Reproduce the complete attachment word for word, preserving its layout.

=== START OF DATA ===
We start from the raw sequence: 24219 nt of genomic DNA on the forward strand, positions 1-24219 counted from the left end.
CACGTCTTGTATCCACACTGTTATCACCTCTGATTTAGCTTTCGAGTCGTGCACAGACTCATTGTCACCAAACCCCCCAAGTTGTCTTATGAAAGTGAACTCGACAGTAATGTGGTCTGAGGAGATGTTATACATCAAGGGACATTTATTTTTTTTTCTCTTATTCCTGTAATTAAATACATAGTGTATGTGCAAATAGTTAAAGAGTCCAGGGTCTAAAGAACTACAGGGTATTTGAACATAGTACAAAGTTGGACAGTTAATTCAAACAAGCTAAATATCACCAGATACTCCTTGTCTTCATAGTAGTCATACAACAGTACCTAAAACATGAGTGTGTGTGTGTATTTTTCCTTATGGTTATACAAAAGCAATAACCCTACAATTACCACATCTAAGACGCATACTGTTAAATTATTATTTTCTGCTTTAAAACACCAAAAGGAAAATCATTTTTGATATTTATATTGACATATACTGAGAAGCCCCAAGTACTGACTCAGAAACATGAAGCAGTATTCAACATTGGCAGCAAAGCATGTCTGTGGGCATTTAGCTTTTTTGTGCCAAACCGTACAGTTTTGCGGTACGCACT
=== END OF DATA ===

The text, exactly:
We start from the raw sequence: 24219 nt of genomic DNA on the forward strand, positions 1-24219 counted from the left end.
CACGTCTTGTATCCACACTGTTATCACCTCTGATTTAGCTTTCGAGTCGTGCACAGACTCATTGTCACCAAACCCCCCAAGTTGTCTTATGAAAGTGAACTCGACAGTAATGTGGTCTGAGGAGATGTTATACATCAAGGGACATTTATTTTTTTTTCTCTTATTCCTGTAATTAAATACATAGTGTATGTGCAAATAGTTAAAGAGTCCAGGGTCTAAAGAACTACAGGGTATTTGAACATAGTACAAAGTTGGACAGTTAATTCAAACAAGCTAAATATCACCAGATACTCCTTGTCTTCATAGTAGTCATACAACAGTACCTAAAACATGAGTGTGTGTGTGTATTTTTCCTTATGGTTATACAAAAGCAATAACCCTACAATTACCACATCTAAGACGCATACTGTTAAATTATTATTTTCTGCTTTAAAACACCAAAAGGAAAATCATTTTTGATATTTATATTGACATATACTGAGAAGCCCCAAGTACTGACTCAGAAACATGAAGCAGTATTCAACATTGGCAGCAAAGCATGTCTGTGGGCATTTAGCTTTTTTGTGCCAAACCGTACAGTTTTGCGGTACGCACT